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Healthy Heart

Know Your Risks

Is Sex Dangerous If You Have Heart Disease?

A couple cuddles under the bedsheets.

If you have heart disease, it’s normal to be worried about having sex. You may be concerned about the state of your cardiovascular system and how much exertion your heart can handle. But getting back to your normal daily activities and the things that make you happy is key to maintaining your quality of life.

Michael Blaha, M.D., M.P.H., director of clinical research at the Johns Hopkins Ciccarone Center for the Prevention of Heart Disease, explains how to know if sex is safe when you have heart disease.

Signs You’re Healthy Enough for Sex

The primary fear regarding intimacy for most people with heart disease is being scared that having sex will cause a heart attack. While sexual activity does increase your heart rate, it’s not something that most people with stable heart disease should worry about, says Blaha. In general, if you’re able to climb stairs or jog or walk a mile without difficulty, it’s safe for you to have sex.

“The possibility of having a heart attack during sexual activity is exceedingly low and shouldn’t scare you away,” says Blaha. “As long as you’re not experiencing any symptoms, it’s not worrisome.”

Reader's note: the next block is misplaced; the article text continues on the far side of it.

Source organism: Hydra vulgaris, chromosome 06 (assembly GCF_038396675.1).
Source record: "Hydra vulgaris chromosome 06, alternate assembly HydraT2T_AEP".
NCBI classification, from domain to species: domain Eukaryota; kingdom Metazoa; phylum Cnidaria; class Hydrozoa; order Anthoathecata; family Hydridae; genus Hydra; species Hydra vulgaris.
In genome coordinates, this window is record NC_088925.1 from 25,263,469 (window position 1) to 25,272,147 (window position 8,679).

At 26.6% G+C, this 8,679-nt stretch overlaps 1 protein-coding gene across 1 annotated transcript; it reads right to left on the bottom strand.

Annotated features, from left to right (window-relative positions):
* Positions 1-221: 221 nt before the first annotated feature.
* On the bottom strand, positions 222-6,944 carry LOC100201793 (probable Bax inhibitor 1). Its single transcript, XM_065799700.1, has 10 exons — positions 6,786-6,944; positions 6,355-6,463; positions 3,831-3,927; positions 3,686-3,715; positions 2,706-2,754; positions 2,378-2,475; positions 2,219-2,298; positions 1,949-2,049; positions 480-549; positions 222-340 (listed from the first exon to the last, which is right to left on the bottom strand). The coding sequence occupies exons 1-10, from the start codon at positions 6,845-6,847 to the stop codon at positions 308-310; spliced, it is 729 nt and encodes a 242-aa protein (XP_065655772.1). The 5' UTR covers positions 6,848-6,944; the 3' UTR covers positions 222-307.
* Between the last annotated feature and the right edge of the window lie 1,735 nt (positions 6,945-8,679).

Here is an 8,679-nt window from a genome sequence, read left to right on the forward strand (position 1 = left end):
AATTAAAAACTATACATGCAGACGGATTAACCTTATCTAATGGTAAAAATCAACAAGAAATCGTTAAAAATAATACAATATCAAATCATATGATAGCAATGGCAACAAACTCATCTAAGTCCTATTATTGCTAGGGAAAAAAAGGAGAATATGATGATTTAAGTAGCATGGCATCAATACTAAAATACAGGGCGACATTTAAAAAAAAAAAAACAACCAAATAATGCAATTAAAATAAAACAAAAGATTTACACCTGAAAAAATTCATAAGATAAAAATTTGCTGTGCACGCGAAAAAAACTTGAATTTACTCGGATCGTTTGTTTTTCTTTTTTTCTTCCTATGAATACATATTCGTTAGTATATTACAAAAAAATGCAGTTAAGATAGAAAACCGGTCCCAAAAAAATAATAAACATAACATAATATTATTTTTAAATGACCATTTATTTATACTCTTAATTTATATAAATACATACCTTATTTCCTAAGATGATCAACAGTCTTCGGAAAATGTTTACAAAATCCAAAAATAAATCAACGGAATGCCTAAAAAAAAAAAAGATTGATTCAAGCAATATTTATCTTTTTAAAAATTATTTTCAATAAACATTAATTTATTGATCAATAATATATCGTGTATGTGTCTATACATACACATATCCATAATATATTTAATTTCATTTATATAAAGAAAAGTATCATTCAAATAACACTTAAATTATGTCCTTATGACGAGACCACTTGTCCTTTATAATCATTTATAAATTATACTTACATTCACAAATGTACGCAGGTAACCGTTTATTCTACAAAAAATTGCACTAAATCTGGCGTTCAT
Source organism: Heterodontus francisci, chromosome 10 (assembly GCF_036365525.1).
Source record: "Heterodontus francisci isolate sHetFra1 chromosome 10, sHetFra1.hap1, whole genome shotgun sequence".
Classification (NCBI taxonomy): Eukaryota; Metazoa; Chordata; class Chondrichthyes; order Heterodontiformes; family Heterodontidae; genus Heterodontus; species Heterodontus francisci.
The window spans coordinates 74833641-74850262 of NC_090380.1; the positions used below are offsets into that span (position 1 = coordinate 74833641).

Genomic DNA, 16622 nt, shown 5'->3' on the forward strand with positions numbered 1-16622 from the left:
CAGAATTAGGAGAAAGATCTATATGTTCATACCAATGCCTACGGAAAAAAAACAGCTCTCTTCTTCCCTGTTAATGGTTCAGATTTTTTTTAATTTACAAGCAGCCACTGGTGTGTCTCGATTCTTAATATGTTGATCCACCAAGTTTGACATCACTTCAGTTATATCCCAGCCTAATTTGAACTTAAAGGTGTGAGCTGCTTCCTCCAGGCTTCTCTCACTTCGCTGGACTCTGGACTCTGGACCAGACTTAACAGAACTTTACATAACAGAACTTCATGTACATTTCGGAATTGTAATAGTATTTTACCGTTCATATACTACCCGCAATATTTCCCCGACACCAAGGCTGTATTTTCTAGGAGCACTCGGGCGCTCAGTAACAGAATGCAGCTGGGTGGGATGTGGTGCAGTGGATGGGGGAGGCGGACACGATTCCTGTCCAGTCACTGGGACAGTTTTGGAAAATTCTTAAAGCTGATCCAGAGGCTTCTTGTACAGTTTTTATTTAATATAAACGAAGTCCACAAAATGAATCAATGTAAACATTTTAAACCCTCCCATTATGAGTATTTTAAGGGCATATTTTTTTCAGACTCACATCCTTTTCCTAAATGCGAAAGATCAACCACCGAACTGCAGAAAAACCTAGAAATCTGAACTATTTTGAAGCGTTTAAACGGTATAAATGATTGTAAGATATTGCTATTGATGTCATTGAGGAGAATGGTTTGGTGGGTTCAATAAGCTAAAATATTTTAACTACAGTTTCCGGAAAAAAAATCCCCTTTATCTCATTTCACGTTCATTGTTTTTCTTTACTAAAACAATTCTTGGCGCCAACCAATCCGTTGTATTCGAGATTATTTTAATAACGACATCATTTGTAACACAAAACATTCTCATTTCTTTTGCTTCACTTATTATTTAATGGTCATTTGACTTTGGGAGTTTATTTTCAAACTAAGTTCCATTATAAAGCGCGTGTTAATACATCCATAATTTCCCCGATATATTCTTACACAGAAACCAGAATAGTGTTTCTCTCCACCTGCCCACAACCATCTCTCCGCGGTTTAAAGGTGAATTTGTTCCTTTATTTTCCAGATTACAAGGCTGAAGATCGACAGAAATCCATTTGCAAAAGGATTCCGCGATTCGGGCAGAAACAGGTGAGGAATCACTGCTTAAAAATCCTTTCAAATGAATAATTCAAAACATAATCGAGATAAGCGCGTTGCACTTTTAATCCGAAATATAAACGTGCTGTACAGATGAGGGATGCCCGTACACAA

You should abstain from any heavy physical exertion, including sex, until you see a doctor if you have heart disease symptoms such as:

  • Chest pain
  • Shortness of breath
  • Irregular heartbeat
  • Nausea or indigestion

“Is there a chance of having a heart attack during sex? Yes. Your risk is slightly elevated whenever you’re physically active, whether it’s sexual activity or going for a run or any other type of aerobic exercise, compared to when you’re resting. But for people with a stable heart, the long-term benefits of regular physical activity — including sex — far outweigh the risks,” says Blaha.

Heart-Healthy Benefits of Sex

Instead of causing harm, sex may benefit your heart health. Studies suggest that men who have sex at least twice a week and women who report having satisfying sex lives are less likely to have a heart attack.

The protective benefits may be many: Sex is a form of exercise and helps strengthen your heart, lower your blood pressure, reduce stress and improve sleep. In addition, intimacy in a relationship can increase bonding. Strong social connections, says Blaha, can lower feelings of loneliness, depression and anxiety, which have been linked to higher heart disease risk.

“As long as your doctor has given you the go-ahead and you aren’t experiencing any symptoms, it’s OK to return to your normal activities,” says Blaha.

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